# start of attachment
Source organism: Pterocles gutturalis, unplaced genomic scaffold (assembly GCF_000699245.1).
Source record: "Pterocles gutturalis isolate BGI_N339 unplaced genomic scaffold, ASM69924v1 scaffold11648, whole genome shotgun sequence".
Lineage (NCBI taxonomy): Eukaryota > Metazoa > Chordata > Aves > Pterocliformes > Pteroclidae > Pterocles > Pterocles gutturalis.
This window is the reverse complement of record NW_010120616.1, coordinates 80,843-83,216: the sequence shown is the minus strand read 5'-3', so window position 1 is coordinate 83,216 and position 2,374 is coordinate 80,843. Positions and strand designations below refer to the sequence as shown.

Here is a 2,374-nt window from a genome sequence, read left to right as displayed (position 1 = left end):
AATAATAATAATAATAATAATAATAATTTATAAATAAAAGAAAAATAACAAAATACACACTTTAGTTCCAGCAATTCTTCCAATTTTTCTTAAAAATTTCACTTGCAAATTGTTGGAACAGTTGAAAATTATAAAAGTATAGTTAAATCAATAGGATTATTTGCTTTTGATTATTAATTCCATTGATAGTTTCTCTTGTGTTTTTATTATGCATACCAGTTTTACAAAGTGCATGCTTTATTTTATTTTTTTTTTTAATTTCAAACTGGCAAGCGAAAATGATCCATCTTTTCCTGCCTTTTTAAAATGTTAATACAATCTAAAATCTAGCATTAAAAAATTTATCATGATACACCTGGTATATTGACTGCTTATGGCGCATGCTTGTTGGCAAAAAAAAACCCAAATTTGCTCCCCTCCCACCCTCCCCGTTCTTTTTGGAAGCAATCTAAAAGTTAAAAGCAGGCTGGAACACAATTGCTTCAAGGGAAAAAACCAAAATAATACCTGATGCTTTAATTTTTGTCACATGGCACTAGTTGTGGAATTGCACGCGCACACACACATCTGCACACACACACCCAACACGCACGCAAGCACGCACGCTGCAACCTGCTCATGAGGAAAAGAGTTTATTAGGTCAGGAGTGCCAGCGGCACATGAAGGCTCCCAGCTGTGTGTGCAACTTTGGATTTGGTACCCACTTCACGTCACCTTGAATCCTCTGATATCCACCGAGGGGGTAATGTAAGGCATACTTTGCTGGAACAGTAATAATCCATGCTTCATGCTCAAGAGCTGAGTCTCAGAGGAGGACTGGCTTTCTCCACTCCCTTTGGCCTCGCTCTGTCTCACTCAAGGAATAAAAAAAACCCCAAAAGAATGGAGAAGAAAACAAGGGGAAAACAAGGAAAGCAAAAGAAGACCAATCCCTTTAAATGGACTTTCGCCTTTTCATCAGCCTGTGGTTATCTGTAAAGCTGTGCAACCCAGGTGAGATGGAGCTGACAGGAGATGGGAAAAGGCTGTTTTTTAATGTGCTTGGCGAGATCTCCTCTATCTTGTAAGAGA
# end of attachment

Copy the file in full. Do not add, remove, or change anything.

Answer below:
Source organism: Pterocles gutturalis, unplaced genomic scaffold (assembly GCF_000699245.1).
Source record: "Pterocles gutturalis isolate BGI_N339 unplaced genomic scaffold, ASM69924v1 scaffold11648, whole genome shotgun sequence".
Lineage (NCBI taxonomy): Eukaryota > Metazoa > Chordata > Aves > Pterocliformes > Pteroclidae > Pterocles > Pterocles gutturalis.
This window is the reverse complement of record NW_010120616.1, coordinates 80,843-83,216: the sequence shown is the minus strand read 5'-3', so window position 1 is coordinate 83,216 and position 2,374 is coordinate 80,843. Positions and strand designations below refer to the sequence as shown.

Here is a 2,374-nt window from a genome sequence, read left to right as displayed (position 1 = left end):
AATAATAATAATAATAATAATAATAATTTATAAATAAAAGAAAAATAACAAAATACACACTTTAGTTCCAGCAATTCTTCCAATTTTTCTTAAAAATTTCACTTGCAAATTGTTGGAACAGTTGAAAATTATAAAAGTATAGTTAAATCAATAGGATTATTTGCTTTTGATTATTAATTCCATTGATAGTTTCTCTTGTGTTTTTATTATGCATACCAGTTTTACAAAGTGCATGCTTTATTTTATTTTTTTTTTTAATTTCAAACTGGCAAGCGAAAATGATCCATCTTTTCCTGCCTTTTTAAAATGTTAATACAATCTAAAATCTAGCATTAAAAAATTTATCATGATACACCTGGTATATTGACTGCTTATGGCGCATGCTTGTTGGCAAAAAAAAACCCAAATTTGCTCCCCTCCCACCCTCCCCGTTCTTTTTGGAAGCAATCTAAAAGTTAAAAGCAGGCTGGAACACAATTGCTTCAAGGGAAAAAACCAAAATAATACCTGATGCTTTAATTTTTGTCACATGGCACTAGTTGTGGAATTGCACGCGCACACACACATCTGCACACACACACCCAACACGCACGCAAGCACGCACGCTGCAACCTGCTCATGAGGAAAAGAGTTTATTAGGTCAGGAGTGCCAGCGGCACATGAAGGCTCCCAGCTGTGTGTGCAACTTTGGATTTGGTACCCACTTCACGTCACCTTGAATCCTCTGATATCCACCGAGGGGGTAATGTAAGGCATACTTTGCTGGAACAGTAATAATCCATGCTTCATGCTCAAGAGCTGAGTCTCAGAGGAGGACTGGCTTTCTCCACTCCCTTTGGCCTCGCTCTGTCTCACTCAAGGAATAAAAAAAACCCCAAAAGAATGGAGAAGAAAACAAGGGGAAAACAAGGAAAGCAAAAGAAGACCAATCCCTTTAAATGGACTTTCGCCTTTTCATCAGCCTGTGGTTATCTGTAAAGCTGTGCAACCCAGGTGAGATGGAGCTGACAGGAGATGGGAAAAGGCTGTTTTTTAATGTGCTTGGCGAGATCTCCTCTATCTTGTAAGAGA